While the extraction of space-based resources from asteroids is certainly still many years away, The Planetary Society believes that it would be wise to start making the required investments in technology, infrastructure, and transportation systems required to study asteroids in the level of detail needed to make truly informed future decisions about their individual resource potential. As such, we support investments, through both commercial and governmental programs, in the kinds of technologies needed for the exploration and utilization of asteroids as contemplated in H.R. 5063.

The Long Road Ahead
The most detailed testimony at the hearing was also the most skeptical. Mark Sykes, the Director of the Planetary Science Institute and a co-investigator on the NASA Dawn mission to Vesta and Ceres, bluntly stated that, “The development of an NEO ISRU infrastructure is beyond the scope of private enterprise.”

Sykes believes that such an endeavor might one day be feasible, but not without first overcoming several hurdles that will likely require funding on a scale that could only be provided by the government. In fact, he reminds us, we’re not even sure about the precise composition of asteroids, which is crucial to planning mining operations:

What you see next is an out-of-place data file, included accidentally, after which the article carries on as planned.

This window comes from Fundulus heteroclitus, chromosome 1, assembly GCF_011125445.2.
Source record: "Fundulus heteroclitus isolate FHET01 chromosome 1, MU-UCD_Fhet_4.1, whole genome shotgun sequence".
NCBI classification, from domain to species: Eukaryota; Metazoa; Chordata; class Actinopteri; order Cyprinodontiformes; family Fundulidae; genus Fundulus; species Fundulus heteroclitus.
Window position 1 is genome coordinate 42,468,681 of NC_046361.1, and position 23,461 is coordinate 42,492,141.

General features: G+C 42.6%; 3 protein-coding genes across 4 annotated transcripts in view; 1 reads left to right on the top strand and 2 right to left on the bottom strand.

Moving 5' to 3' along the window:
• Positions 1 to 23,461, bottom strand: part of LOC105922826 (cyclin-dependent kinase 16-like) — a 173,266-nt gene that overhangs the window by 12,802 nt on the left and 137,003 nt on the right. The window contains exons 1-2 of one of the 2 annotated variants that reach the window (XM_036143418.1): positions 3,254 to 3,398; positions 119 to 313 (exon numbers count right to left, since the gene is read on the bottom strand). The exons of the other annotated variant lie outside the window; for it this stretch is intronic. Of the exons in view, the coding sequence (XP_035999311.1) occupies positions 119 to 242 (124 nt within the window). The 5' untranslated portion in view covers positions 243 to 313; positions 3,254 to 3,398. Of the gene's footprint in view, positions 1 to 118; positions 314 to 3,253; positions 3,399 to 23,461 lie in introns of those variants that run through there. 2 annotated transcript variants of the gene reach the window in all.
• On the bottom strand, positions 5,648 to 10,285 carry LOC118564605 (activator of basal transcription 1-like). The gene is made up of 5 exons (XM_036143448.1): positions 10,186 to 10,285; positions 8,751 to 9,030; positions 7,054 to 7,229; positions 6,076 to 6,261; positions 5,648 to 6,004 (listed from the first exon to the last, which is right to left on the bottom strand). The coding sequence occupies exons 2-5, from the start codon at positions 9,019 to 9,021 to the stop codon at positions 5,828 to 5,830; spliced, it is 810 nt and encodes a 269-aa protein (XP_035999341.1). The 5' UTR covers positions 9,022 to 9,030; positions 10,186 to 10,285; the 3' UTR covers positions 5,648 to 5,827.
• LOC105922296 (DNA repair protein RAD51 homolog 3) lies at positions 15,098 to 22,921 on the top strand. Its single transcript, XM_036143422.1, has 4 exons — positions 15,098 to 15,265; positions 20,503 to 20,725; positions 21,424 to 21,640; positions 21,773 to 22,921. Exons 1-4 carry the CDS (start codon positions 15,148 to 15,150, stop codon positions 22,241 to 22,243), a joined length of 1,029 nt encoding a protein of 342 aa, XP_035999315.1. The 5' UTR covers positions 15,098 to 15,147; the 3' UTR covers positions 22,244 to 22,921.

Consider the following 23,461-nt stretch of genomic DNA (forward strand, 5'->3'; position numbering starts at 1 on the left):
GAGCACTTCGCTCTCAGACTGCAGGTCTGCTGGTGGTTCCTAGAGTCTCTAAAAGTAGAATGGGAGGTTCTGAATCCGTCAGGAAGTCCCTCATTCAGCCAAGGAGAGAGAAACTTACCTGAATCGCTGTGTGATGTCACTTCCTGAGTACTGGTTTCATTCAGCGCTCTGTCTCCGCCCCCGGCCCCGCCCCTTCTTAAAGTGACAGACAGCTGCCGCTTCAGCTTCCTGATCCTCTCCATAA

We have some idea of their composition from remote spectroscopic observations and by picking up meteorites on the surface of the Earth and analyzing them. However, while spectra provide important clues to composition, they do not necessarily provide detailed information on bulk minerals comprising an asteroid. ….Likewise, meteorites represent only a small fraction of the mass of the asteroid entering the Earth’s atmosphere and do not necessarily present a complete picture of its composition.